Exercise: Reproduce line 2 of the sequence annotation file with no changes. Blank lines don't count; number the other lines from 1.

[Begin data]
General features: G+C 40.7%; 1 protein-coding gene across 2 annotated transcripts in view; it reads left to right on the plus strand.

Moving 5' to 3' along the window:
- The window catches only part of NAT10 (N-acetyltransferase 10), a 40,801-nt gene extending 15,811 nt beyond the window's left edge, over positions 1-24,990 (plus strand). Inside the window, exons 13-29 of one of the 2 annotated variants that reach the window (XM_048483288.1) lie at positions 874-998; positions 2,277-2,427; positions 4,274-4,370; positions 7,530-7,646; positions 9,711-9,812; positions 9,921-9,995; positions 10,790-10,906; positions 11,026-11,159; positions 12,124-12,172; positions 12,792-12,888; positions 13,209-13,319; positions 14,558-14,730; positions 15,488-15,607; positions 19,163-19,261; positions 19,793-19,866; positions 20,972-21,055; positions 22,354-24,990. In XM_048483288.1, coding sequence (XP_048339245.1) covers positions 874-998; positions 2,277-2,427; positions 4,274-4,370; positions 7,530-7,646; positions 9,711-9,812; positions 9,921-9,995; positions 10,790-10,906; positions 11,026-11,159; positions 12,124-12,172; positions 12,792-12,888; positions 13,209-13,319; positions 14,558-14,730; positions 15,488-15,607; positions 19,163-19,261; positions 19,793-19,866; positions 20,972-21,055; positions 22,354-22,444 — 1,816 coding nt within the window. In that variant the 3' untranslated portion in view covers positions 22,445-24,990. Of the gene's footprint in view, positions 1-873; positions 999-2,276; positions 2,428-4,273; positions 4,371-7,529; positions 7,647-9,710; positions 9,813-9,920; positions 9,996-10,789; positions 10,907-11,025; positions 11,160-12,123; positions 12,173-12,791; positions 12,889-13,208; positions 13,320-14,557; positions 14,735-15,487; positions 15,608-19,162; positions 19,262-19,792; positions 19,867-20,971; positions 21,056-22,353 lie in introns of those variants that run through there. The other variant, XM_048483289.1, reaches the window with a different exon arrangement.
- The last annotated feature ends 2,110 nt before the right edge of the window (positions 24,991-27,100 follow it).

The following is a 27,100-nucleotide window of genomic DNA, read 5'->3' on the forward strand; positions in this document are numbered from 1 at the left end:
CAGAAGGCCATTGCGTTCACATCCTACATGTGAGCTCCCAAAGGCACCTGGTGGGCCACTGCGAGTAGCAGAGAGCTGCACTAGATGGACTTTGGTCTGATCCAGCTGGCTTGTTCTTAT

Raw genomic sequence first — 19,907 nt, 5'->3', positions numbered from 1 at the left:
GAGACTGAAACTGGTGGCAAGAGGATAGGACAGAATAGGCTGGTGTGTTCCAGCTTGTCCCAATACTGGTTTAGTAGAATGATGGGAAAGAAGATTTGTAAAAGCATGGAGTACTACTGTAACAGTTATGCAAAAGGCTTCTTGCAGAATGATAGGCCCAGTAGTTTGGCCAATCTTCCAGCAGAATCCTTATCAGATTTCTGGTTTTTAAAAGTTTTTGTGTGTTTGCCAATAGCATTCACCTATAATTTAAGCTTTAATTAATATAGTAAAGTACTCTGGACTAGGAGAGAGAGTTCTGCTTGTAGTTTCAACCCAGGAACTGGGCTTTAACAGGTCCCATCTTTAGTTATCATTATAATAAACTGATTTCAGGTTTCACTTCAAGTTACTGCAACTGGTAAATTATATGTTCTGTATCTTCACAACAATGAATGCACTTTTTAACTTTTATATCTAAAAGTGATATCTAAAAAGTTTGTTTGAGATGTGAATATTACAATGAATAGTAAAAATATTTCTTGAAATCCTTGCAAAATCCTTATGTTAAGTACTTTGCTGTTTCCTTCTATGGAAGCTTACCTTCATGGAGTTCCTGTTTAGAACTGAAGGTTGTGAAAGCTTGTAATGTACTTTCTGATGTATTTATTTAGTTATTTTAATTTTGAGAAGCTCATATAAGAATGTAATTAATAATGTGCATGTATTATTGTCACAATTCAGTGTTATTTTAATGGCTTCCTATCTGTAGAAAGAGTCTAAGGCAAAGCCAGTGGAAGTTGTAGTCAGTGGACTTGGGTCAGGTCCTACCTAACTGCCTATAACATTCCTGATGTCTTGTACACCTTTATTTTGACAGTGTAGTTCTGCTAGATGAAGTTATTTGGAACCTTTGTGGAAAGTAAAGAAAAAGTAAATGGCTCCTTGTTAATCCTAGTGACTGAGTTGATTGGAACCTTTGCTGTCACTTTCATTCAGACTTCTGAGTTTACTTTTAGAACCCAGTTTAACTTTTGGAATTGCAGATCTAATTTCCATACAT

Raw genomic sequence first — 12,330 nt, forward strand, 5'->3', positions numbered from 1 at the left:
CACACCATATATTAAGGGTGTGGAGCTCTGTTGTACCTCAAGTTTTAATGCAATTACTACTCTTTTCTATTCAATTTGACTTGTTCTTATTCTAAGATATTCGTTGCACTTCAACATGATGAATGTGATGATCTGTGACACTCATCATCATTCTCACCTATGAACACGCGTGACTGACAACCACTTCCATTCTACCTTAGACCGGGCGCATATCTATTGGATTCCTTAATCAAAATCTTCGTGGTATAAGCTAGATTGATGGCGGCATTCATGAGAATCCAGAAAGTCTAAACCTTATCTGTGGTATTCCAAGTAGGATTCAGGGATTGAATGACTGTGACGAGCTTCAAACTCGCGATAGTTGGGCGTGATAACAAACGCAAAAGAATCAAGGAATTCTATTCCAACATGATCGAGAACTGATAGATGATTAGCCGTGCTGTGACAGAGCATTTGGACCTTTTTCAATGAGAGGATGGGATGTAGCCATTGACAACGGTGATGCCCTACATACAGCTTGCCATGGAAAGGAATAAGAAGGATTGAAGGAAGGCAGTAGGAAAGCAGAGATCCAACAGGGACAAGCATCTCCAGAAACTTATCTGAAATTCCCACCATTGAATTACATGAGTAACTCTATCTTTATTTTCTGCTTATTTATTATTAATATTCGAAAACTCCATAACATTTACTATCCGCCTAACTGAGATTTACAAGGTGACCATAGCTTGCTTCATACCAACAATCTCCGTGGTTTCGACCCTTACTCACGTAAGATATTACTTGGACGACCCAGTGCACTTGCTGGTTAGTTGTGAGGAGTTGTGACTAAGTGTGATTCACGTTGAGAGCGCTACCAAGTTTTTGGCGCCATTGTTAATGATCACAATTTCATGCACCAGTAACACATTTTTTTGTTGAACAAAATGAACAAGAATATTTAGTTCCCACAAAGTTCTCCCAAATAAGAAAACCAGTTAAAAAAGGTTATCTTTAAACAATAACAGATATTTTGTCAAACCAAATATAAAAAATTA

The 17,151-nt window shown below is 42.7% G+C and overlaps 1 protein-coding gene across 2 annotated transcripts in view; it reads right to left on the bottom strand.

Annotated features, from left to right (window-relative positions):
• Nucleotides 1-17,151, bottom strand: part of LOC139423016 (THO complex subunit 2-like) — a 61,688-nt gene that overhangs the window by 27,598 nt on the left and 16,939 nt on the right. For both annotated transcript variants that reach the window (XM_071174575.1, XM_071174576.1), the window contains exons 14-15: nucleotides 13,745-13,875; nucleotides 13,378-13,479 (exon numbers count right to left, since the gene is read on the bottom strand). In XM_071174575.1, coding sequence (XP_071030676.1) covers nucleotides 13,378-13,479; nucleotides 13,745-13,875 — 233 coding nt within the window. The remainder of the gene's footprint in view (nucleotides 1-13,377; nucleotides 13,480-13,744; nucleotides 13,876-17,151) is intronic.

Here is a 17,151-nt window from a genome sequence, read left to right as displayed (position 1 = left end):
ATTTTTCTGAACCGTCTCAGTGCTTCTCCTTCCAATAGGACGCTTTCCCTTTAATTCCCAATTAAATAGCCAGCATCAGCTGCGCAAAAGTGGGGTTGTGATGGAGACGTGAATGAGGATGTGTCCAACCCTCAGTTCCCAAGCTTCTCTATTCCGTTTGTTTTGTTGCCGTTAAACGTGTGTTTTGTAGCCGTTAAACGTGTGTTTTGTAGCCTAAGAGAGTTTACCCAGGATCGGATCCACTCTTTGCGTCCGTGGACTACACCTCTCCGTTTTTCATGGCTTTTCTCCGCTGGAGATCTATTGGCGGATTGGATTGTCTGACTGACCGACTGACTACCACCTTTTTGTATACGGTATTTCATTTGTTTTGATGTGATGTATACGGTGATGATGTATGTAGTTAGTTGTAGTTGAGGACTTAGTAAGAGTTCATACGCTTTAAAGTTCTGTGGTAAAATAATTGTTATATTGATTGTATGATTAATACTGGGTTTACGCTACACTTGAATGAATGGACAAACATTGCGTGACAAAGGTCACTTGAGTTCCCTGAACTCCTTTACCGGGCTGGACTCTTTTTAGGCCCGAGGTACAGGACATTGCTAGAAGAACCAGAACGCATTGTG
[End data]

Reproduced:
Moving 5' to 3' along the window: